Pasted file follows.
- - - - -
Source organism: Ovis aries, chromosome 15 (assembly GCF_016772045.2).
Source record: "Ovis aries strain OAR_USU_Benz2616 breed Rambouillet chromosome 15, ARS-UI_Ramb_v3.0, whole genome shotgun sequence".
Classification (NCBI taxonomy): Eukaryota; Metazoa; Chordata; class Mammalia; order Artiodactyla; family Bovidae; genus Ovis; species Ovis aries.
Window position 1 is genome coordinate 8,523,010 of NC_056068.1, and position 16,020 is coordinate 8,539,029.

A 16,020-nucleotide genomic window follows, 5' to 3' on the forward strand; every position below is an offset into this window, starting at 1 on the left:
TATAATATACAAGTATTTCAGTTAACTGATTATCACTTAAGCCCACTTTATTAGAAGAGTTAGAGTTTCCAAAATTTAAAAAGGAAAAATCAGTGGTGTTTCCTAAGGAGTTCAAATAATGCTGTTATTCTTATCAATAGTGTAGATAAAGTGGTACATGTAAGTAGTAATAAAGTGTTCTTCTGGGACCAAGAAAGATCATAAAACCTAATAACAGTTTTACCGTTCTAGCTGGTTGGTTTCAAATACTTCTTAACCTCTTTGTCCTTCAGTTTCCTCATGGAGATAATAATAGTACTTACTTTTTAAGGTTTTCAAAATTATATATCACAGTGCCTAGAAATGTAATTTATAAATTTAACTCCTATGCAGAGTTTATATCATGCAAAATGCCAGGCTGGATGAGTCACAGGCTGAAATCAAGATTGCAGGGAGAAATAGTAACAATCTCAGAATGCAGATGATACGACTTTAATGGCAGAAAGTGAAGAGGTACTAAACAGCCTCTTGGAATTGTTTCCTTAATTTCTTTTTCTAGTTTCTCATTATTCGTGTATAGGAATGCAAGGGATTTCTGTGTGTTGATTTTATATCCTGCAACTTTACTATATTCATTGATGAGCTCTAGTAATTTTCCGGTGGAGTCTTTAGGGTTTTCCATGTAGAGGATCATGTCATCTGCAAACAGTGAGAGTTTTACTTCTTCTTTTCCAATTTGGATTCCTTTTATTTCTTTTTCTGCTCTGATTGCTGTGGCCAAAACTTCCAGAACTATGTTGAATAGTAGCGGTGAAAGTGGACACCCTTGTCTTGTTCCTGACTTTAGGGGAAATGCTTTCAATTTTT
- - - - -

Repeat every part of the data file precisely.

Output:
Source organism: Ovis aries, chromosome 15 (assembly GCF_016772045.2).
Source record: "Ovis aries strain OAR_USU_Benz2616 breed Rambouillet chromosome 15, ARS-UI_Ramb_v3.0, whole genome shotgun sequence".
Classification (NCBI taxonomy): Eukaryota; Metazoa; Chordata; class Mammalia; order Artiodactyla; family Bovidae; genus Ovis; species Ovis aries.
Window position 1 is genome coordinate 8,523,010 of NC_056068.1, and position 16,020 is coordinate 8,539,029.

A 16,020-nucleotide genomic window follows, 5' to 3' on the forward strand; every position below is an offset into this window, starting at 1 on the left:
TATAATATACAAGTATTTCAGTTAACTGATTATCACTTAAGCCCACTTTATTAGAAGAGTTAGAGTTTCCAAAATTTAAAAAGGAAAAATCAGTGGTGTTTCCTAAGGAGTTCAAATAATGCTGTTATTCTTATCAATAGTGTAGATAAAGTGGTACATGTAAGTAGTAATAAAGTGTTCTTCTGGGACCAAGAAAGATCATAAAACCTAATAACAGTTTTACCGTTCTAGCTGGTTGGTTTCAAATACTTCTTAACCTCTTTGTCCTTCAGTTTCCTCATGGAGATAATAATAGTACTTACTTTTTAAGGTTTTCAAAATTATATATCACAGTGCCTAGAAATGTAATTTATAAATTTAACTCCTATGCAGAGTTTATATCATGCAAAATGCCAGGCTGGATGAGTCACAGGCTGAAATCAAGATTGCAGGGAGAAATAGTAACAATCTCAGAATGCAGATGATACGACTTTAATGGCAGAAAGTGAAGAGGTACTAAACAGCCTCTTGGAATTGTTTCCTTAATTTCTTTTTCTAGTTTCTCATTATTCGTGTATAGGAATGCAAGGGATTTCTGTGTGTTGATTTTATATCCTGCAACTTTACTATATTCATTGATGAGCTCTAGTAATTTTCCGGTGGAGTCTTTAGGGTTTTCCATGTAGAGGATCATGTCATCTGCAAACAGTGAGAGTTTTACTTCTTCTTTTCCAATTTGGATTCCTTTTATTTCTTTTTCTGCTCTGATTGCTGTGGCCAAAACTTCCAGAACTATGTTGAATAGTAGCGGTGAAAGTGGACACCCTTGTCTTGTTCCTGACTTTAGGGGAAATGCTTTCAATTTTT